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Abstract

The enquiry whether human dignity as the translation of the biblical designation of the human person as imago Dei should continue to be the framework used to ground human rights and specify their realisation, is developed in five parts. The first identifies two understandings of dignity in the public realm, one inherent-transcendental, the other empirically verifiable. The second section compares the use of “dignity” in three traditions of Catholic Theological Ethics: virtue, natural law, and autonomy. In view of doubts whether theological anthropology should still be the primary location for expounding the meaning of imago Dei, the third section discusses attempts to absorb anthropology into ecclesiology. The modern history of reception of this biblical term by J.G. Herder is outlined in section four, before drawing conclusions from the previous enquiries for the question which language theological ethics should use in public discourse, imago Dei or dignity.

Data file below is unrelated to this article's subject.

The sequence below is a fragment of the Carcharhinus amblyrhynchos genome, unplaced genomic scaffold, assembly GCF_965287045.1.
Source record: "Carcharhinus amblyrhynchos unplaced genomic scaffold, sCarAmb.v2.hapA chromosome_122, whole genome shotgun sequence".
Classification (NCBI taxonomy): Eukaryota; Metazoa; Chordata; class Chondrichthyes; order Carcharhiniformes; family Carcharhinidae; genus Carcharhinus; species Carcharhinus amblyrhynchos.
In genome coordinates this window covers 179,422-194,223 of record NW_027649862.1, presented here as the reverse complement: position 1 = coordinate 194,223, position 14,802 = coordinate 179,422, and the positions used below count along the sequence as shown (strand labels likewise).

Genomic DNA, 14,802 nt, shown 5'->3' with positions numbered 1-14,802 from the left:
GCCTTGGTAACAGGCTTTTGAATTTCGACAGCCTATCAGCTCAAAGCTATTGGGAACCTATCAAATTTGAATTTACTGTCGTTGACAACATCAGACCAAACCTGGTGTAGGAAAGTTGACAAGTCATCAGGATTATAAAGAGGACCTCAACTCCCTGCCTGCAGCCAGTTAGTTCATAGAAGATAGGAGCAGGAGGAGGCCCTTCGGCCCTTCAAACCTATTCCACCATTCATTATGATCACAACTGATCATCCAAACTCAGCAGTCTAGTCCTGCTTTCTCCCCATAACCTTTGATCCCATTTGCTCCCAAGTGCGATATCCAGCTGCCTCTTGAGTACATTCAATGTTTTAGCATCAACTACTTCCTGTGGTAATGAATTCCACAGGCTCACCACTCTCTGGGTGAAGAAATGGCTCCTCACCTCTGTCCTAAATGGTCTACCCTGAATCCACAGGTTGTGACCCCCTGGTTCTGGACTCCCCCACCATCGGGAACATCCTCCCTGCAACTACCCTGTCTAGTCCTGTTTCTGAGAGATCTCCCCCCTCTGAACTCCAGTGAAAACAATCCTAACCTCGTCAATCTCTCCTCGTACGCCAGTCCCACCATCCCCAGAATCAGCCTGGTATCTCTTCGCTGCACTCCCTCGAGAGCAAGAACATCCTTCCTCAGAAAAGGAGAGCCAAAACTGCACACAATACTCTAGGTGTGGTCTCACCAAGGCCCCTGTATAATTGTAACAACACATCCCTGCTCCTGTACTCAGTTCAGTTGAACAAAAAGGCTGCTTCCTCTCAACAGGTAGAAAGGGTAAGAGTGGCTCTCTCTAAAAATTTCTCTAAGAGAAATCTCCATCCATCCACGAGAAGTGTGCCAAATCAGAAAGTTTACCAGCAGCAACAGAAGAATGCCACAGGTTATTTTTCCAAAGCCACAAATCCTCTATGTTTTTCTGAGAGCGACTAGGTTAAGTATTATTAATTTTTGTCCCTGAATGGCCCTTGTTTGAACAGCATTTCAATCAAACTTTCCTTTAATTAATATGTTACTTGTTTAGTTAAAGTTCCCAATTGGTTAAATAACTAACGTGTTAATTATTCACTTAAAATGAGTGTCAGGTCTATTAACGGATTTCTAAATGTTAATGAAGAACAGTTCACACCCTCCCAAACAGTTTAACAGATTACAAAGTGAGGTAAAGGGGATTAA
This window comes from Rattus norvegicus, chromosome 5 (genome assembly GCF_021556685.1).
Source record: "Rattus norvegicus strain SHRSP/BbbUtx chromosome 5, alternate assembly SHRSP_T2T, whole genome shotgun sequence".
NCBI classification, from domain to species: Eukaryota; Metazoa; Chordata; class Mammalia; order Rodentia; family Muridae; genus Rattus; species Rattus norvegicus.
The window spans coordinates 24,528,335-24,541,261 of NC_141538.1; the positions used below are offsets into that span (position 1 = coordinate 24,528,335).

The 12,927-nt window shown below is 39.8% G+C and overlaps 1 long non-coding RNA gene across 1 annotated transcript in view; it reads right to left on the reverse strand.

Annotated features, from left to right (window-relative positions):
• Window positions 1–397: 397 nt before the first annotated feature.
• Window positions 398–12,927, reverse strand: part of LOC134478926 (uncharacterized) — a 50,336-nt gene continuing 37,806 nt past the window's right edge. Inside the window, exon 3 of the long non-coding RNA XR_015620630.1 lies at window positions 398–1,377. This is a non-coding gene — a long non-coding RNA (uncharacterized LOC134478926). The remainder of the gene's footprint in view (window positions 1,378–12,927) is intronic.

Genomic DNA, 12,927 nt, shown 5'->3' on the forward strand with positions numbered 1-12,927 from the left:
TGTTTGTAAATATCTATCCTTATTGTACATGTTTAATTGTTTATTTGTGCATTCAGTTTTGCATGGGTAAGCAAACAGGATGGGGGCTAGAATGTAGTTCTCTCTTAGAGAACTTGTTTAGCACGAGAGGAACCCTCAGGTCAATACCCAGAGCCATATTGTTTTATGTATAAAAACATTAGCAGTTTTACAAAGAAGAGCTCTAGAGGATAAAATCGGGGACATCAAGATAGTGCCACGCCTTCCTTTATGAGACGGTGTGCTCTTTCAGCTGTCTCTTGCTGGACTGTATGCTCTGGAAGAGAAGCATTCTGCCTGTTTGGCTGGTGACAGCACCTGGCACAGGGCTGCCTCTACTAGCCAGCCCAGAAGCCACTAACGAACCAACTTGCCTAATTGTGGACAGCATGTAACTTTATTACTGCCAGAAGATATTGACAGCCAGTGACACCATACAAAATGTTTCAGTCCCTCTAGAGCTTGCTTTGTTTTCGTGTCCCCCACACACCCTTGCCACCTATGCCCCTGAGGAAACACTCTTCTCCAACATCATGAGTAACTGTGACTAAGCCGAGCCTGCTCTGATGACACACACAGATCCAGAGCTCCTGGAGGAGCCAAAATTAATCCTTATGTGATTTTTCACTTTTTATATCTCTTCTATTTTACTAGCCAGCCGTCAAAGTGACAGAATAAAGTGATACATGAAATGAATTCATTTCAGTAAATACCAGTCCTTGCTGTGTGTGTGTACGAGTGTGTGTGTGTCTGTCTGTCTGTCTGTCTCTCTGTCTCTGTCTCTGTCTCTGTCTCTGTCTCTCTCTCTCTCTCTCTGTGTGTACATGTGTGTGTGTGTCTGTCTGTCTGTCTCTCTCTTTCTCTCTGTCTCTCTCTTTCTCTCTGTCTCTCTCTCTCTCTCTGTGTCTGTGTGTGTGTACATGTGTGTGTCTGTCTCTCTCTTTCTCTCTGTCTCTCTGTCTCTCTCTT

In: Interdisciplinary Journal for Religion and Transformation in Contemporary Society